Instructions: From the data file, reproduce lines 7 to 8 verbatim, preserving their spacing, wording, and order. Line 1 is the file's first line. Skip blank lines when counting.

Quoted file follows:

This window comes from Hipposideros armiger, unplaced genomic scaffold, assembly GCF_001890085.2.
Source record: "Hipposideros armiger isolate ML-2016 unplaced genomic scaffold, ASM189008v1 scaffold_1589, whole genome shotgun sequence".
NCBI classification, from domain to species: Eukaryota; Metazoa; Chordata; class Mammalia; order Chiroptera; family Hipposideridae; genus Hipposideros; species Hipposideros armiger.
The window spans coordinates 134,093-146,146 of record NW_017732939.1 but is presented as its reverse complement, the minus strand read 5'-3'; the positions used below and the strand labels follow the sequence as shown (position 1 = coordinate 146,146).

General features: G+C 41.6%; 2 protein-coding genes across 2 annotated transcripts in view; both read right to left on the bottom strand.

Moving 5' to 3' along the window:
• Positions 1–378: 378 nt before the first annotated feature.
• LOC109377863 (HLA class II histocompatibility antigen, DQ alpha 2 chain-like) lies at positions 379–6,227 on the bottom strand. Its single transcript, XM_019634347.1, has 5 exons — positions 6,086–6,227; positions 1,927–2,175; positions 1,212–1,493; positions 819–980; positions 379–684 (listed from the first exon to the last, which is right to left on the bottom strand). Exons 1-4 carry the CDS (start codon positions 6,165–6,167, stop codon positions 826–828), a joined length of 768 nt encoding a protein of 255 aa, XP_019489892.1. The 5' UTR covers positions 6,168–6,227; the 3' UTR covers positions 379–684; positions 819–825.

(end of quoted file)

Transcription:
• Positions 1–378: 378 nt before the first annotated feature.
• LOC109377863 (HLA class II histocompatibility antigen, DQ alpha 2 chain-like) lies at positions 379–6,227 on the bottom strand. Its single transcript, XM_019634347.1, has 5 exons — positions 6,086–6,227; positions 1,927–2,175; positions 1,212–1,493; positions 819–980; positions 379–684 (listed from the first exon to the last, which is right to left on the bottom strand). Exons 1-4 carry the CDS (start codon positions 6,165–6,167, stop codon positions 826–828), a joined length of 768 nt encoding a protein of 255 aa, XP_019489892.1. The 5' UTR covers positions 6,168–6,227; the 3' UTR covers positions 379–684; positions 819–825.